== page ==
The Hedgehog Review: Vol. 18 No. 3 (Fall 2016)
The Necessity of Self-Help Lit
Joseph E. Davis
They have a “reputation for nonsense,” these “bumper-sticker books.” Dashed off in “pop-culture” prose without “analytical rigor,” they offer up “useless platitudes” and “false promises.” Their “portentous pronouncements” convey a “neoliberal” message of “radical privatization,” built on an image of persons as “autonomous monads.” Their authors are “snake-oil peddlers” and “self-appointed gurus,” ringing up tidy profits by “preying on an unwary public.” People’s openness to their message signals a “trend toward authoritarianism,” while the effect of their “misleading quackery” has been to foster “relational detachment” and an “inward retreat” to “self-absorption.” Against an older ethic of “individualists in a common struggle,” they have promoted an “apolitical movement” and growing “social disengagement.” Their “new age sophistries” are “sapping our nation’s soul.”
Such characterizations of self-help literature, drawn from journalists and intellectuals, give a sense of the “healthy contempt” that flows from their pens, at least on those occasions when they give the genre any attention at all. It should be noted that most of the books, especially in the areas of medicine, psychology, and popular science, are written by people with advanced degrees (they display them on the cover), and many of the works in business and management are written by seasoned professionals in these two fields. In fact, one of the fastest-growing sub-categories of self-help lit consists of books of neuroscience and positive psychology that are peppered with scientific theories, experimental findings, and brain images. Many of the readers, and there are millions, are well educated. Nonetheless, intellectuals tend to dismiss the whole class of such books for promoting a new and fanatical project of self-creation, itself sustained by the illusion of self-sufficiency and self-mastery.
Because “self-help” is such a loose genre, generalizations about it are bound to be overly broad. It encompasses many different types of books dealing with spirituality, work, personal relationships, health, and what Dwight Macdonald once called “howtoism.” Self-helpery does not speak with a single voice. As folklorist Sandra Dolby shows, for instance, in her 2005 study Self-Help Books: Why Americans Keep Reading Them, the authors of such works draw on any one of at least four different concepts of the self: the detached self, as in books influenced by Eastern philosophy; the wounded self, which is common in books of popular psychology; the social self, which is often encountered in books on work in the corporate world, with some emphasis on “giving back”; and the obligated self, presupposed in books about spiritual growth and enrichment that tend to emphasize an individual religious duty to seek self-improvement. While the entire genre cannot be reduced to endless variations on the theme of Robert Ringer’s 1977 bestseller Looking Out for #1, it nevertheless conveys a broad common message that runs something like this: Life is a reflexive project, self-defined (and redefined) according to values and courses of action freely chosen, and divested as much as possible from the determining influence of family, cultural conditioning, and old habits of thought.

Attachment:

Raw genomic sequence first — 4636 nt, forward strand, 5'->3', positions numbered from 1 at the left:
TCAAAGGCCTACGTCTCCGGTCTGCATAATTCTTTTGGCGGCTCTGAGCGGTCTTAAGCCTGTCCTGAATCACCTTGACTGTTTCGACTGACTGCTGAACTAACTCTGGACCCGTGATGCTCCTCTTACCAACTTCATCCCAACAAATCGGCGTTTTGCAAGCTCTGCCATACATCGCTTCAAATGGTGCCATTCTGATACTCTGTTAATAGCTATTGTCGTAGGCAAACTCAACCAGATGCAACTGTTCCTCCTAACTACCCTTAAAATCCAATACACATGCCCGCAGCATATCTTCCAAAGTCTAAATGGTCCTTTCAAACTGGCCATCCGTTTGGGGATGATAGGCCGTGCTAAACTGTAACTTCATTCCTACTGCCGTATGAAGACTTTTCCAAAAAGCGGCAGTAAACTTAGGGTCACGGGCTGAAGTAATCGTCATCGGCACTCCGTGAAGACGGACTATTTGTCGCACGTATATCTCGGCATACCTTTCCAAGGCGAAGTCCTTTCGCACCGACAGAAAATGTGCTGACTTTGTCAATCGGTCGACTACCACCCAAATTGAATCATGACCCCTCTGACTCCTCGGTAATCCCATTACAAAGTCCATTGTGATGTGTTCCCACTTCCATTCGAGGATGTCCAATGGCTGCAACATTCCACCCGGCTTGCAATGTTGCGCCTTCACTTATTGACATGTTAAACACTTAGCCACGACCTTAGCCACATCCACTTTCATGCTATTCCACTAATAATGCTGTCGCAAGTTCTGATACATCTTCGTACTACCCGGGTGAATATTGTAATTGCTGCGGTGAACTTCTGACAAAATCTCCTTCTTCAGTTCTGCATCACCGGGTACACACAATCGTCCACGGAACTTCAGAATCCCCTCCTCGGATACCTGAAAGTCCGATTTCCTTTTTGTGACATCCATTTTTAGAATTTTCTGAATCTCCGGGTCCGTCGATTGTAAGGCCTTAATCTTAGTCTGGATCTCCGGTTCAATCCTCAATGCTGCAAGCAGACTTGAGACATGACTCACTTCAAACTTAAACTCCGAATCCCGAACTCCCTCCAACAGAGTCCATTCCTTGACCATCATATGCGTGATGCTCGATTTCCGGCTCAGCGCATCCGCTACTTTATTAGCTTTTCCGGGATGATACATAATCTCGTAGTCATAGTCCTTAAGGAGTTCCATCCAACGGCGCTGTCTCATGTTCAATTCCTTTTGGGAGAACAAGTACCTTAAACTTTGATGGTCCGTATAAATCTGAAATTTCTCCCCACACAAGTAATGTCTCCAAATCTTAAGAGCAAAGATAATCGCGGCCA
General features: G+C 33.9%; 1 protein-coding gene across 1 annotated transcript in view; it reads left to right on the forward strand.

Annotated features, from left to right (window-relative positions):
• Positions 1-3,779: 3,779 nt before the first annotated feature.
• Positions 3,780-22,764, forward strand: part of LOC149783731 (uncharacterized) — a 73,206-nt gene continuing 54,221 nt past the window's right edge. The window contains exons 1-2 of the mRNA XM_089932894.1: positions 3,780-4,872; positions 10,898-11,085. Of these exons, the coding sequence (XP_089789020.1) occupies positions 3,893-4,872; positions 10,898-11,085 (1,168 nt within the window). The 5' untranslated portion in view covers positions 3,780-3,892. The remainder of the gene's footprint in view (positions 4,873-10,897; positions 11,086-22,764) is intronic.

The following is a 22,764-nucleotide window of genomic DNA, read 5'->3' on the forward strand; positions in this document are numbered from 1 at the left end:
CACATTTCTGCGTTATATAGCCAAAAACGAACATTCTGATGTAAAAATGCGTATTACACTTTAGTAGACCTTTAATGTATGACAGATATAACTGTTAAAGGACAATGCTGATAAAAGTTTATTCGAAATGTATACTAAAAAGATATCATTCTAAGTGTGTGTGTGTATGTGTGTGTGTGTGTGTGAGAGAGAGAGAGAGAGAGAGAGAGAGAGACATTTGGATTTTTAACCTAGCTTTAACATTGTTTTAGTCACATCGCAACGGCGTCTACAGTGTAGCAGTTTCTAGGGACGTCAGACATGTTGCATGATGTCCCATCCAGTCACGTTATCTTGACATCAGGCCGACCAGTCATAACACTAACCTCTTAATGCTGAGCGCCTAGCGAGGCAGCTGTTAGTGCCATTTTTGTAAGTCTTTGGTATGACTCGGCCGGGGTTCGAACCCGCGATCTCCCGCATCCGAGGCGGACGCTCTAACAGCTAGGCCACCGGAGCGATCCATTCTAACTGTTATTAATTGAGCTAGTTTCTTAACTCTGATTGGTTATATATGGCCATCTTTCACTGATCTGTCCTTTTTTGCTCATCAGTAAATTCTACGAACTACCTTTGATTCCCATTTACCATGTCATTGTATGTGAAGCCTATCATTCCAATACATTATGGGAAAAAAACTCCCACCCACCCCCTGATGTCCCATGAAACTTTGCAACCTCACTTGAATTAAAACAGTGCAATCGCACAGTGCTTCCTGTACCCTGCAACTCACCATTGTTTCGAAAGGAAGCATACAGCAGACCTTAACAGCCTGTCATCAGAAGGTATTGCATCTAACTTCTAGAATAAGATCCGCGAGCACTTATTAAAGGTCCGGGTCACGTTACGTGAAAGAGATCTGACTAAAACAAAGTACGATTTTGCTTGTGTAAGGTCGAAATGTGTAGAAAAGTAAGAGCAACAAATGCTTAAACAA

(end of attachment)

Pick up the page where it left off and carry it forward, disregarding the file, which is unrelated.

On the whole, then, the self-help message comes close to encouraging the project of radical self-creation that its critics find so objectionable. But in what sense is this project new or neoliberal or, for that matter, unique to self-help books? Isn’t this the “masterless” or “sovereign” self so commonly encouraged by thinkers of the eighteenth and nineteenth centuries? How is self-help different from the creative self-making that was Rousseau’s answer to the question “Who am I?”—the same Rousseau who, in his Confessions, identified the succession of his own feelings as the “one faithful guide on which I can depend”? Are the autonomy claims for the self in self-help stronger than the self-defining and reality-creating power accorded the imagination in the writings of Romantics such as William Wordsworth and Ralph Waldo Emerson? Although more hardheaded, John Stuart Mill provided the classic modern definition of freedom: “pursuing our own good in our own way,” so long as it does not deprive or interfere with the liberty of others. Individuality, for Mill, was exercised to the degree that a person’s “desires and impulses” and “plan of life” were self-chosen and self-cultivated independent of the “despotism of custom.”